5 Tips For Better Relationships With Co-workers
If you go to work every day, you want it to be enjoyable right! According to Gallup those with a work best friend are more likely to be fully engaged in their work (http://news.gallup.com/businessjournal/24883/what-workplace-buddies-worth.aspx). Anyone who already has a work best friend knows just how important it is. If you’re not that lucky, don’t worry because even a solid work friend is enough to improve your work satisfaction. If there isn’t anyone in work that you consider a friend, maybe you feel their energy just isnt the same as yours and you are not drawn to them. Maybe the conversations are not ‘your thing or style’ and it puts you off getting involved in a chat with them. By digging a little deeper though you may just find a hidden energy behind the ‘work face’ that really does resonate with you! Who wouldn’t want to have fun at work like Jim and Pam managed during The Office? We’re social creatures so it would make sense that we’d want to make friends and experience positive interactions with the people we spend the majority of our time with. But this is not always the case and often there is no one at the office we resonate with enough to be friends with, or so we think. Employers should actively encourage healthy interaction because it boosts productivity too. Of course, building friendships is also healthier than seeing competition everywhere around you which is likely to fuel stress and anxiety and is an unhealthy way to spend a greater part of your day! Here are 5 tips to help you forge better relationships with your co-workers:
- Honest Communicator
If you want to build real relationships with the people you work with then be open and honest. Work doesn’t have to just be somewhere you show up to get that paycheck, you spend a lot of time there and it’s a great opportunity to make social relationships. So, just like in any relationship you should be able to communicate honestly. You’ll get to know them better and have a greater understanding of how they operate.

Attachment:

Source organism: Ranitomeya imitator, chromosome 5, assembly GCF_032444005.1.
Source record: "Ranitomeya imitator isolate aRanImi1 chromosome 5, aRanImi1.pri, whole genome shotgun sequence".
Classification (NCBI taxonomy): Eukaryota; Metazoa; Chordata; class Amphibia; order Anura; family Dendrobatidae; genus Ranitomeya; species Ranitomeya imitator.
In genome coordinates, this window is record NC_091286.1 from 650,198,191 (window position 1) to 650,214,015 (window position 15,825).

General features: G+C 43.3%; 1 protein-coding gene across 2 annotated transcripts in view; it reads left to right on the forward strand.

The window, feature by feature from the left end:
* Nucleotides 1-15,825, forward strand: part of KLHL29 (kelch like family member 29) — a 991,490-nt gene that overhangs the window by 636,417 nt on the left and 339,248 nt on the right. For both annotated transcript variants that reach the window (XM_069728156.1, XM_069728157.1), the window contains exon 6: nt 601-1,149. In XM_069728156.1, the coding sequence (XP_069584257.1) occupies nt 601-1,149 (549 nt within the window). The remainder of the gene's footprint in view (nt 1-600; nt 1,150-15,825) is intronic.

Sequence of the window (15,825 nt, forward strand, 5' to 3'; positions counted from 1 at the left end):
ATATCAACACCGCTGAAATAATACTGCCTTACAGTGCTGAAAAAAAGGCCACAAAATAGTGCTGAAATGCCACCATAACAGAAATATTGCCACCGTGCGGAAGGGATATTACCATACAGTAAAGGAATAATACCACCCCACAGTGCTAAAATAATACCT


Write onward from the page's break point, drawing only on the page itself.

If that open and honest communication isn’t enough to break the ice it sure does help if you’re likable. What you shouldn’t do is dismiss someone who doesn’t seem interested in building a social relationship – that doesn’t make them less valuable in the working environment. You may find that it fuels a negative interaction and that can hurt your performance and the company, too. So, if someone rejects your offer of friendship treat them just as you did before and make sure you always keep them in the loop.
Understanding the company culture can help you decide how to approach the social aspect of the office. If you aren’t sure whether dinner or drinks after work is pushing too hard suggest you grab lunch together instead. See how it goes and extend it from there
- Common Interests
It might feel awkward when you’re trying to get to know someone, especially if they’re a complete stranger or you’re trying to break down the walls of someone you only know in a work environment. Well, everyone you know was a stranger at some stage so don’t let that put you off. Find common ground to break the ice – if you’re both pet owners then you have an in, perhaps you’re both obsessed with the same show, or attended the same schools. Commonalities are a great place to start building the foundations of friendship.
- Aim High or Aim Low
If you’re in a management position it may be difficult for you to try to build friendships with those you outrank, equally, it would be difficult for you to forge a relationship with someone who is in a position of power over you. However, that doesn’t mean you can’t and it certainly doesn’t mean you should aim to build relationships with co-workers of a similar status. It may depend on the company and the culture, but you’re all just people at the end of the day. You can do yourself a lot of favors in the workplace by valuing everyone in the office equally and showing that you’re interested in others and what they have to offer. There will be those you hit it off with more than others, just don’t give into the temptation of writing off the people you don’t spark with. Every person has their unique qualities and if you can be curious, then it can actually be a lot of fun. Asking questions about the other person is far more inviting than simply just talking about yourself. It will give the other people in the office the opportunity to let you know a little bit about them and let’s face it, we all like talking about ourselves! You just never know who will actually turn out to be a great friend!